If you’ve logged into Adobe Creative Suite recently, you may have noticed some changes. The rumors are true: Pantone and Adobe have officially broken up.
If you open a document that uses Pantone colors, you may soon start seeing a dialogue box that reads, “This file has Pantone colors that have been removed and replaced with black due to changes in Pantone’s licensing with Adobe.”
Yes, you read that right. If you’re using a file with Pantone colors, they’re being replaced with black. Kind of a designer’s nightmare, right?
Don’t panic: there’s a method to this madness. Yes, the licensing agreement between Pantone and Adobe has ended, meaning Pantone colors can no longer be used in Adobe products for free. But you do have options.
It’s still possible to use Pantone colors with Adobe products—for $21/month. Starting November 2022, most colors will be behind a paywall that can be accessed only with a subscription to Pantone Connect.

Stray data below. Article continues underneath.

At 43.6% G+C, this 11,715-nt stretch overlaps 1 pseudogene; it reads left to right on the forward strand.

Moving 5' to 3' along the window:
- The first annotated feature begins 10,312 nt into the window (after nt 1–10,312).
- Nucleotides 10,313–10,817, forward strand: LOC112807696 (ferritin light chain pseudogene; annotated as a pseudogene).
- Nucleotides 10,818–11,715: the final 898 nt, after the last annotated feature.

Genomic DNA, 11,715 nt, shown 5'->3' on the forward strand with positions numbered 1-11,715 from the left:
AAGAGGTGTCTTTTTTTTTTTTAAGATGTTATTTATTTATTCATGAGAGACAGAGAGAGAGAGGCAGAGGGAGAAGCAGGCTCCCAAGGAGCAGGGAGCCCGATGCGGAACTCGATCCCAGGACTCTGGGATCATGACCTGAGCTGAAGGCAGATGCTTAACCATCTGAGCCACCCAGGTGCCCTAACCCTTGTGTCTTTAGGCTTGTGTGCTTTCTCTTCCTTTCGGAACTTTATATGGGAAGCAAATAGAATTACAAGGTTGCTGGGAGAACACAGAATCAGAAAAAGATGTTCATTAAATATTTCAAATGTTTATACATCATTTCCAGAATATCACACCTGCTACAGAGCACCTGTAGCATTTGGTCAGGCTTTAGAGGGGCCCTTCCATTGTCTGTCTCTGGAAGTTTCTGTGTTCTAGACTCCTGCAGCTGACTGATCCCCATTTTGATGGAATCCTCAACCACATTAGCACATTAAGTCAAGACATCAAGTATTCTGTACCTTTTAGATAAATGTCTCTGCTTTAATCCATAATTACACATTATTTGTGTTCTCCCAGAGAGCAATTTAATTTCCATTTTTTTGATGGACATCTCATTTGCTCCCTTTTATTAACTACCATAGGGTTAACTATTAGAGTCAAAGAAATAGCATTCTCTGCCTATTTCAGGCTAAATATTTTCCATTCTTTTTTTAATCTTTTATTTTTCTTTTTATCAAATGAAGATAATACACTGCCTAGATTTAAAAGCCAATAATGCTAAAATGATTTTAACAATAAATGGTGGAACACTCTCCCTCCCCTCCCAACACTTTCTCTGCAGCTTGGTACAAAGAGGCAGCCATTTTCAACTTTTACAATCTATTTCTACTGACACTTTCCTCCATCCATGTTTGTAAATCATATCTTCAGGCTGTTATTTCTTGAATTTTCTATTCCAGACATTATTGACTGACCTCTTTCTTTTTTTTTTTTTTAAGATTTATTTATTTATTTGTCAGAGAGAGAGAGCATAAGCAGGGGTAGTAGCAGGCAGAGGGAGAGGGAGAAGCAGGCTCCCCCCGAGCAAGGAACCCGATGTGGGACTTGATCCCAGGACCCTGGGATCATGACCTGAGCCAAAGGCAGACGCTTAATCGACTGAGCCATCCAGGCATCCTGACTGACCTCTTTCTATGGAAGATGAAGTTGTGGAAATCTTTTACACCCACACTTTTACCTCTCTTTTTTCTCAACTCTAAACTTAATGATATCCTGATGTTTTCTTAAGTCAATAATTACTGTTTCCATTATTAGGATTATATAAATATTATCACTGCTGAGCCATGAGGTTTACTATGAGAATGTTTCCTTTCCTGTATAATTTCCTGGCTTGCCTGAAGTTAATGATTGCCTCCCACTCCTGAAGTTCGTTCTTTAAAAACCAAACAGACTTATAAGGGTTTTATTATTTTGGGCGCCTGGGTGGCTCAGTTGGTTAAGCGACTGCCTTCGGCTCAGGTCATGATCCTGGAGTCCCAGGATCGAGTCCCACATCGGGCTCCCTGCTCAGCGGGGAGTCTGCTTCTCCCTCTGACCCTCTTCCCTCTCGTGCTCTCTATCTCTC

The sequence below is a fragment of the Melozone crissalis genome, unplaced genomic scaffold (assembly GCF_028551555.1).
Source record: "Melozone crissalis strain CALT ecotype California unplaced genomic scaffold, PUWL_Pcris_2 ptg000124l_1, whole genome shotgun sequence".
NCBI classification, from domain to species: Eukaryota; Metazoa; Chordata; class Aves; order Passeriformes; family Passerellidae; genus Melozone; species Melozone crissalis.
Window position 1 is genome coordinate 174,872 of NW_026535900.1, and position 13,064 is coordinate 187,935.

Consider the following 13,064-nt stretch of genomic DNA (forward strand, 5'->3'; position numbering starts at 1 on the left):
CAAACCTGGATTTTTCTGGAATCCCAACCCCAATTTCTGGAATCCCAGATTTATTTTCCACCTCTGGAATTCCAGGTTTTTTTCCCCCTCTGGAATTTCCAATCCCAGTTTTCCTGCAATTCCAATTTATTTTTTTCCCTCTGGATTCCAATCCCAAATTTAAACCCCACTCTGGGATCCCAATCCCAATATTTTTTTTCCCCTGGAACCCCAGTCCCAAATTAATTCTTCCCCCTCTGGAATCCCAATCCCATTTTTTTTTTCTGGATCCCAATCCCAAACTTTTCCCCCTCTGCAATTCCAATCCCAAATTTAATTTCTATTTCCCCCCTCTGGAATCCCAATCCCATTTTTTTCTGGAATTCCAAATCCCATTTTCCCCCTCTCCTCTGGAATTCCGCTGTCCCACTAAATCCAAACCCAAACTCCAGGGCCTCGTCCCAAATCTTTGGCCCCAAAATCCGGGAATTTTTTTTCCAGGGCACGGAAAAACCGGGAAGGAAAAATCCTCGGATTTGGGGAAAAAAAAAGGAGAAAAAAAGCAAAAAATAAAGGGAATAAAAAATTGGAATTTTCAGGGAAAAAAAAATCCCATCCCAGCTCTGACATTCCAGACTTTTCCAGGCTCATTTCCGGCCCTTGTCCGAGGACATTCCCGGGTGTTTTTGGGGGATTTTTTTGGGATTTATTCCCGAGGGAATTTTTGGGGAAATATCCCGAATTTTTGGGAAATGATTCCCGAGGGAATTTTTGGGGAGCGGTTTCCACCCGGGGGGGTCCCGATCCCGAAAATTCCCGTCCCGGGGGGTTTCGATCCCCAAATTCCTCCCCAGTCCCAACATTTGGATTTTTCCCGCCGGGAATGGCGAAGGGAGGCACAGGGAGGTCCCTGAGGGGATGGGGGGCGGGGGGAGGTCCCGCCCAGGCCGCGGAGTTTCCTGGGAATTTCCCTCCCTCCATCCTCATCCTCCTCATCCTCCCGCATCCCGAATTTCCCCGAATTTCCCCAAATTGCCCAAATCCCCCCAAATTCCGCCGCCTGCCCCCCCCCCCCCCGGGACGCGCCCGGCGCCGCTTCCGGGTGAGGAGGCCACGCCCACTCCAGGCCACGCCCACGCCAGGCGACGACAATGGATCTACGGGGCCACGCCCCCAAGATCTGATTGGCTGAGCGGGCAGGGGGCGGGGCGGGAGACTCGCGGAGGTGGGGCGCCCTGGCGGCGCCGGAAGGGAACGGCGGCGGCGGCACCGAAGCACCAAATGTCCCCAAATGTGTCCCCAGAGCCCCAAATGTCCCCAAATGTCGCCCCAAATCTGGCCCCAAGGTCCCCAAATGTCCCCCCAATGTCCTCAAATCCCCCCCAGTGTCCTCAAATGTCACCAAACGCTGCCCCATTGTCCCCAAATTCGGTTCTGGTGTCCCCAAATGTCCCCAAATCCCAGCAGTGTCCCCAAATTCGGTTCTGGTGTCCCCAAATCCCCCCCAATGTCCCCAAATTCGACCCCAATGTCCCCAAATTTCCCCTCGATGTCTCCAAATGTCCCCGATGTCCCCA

There are also some alternative options and creative workarounds.
British artist and “pigment activist” Stuart Semple has created the Freetone alternative in response to the Adobe/Pantone breakup. Freetone is a free plug-in containing a color palette of 1,280 Pantone-ish colors that can be used to replace the previous Pantone versions. In his own words, these are “1,280 liberated colors that are extremely Pantone-ish and reminiscent of the most iconic color book of all time.”
These “Sempletones” have number/letter codes similar to Pantone colors and can be used in much the same way. Read an interview with Stuart Semple here.
The only catch? You can’t download this free plug-in if you work at Adobe or Pantone. Sorry.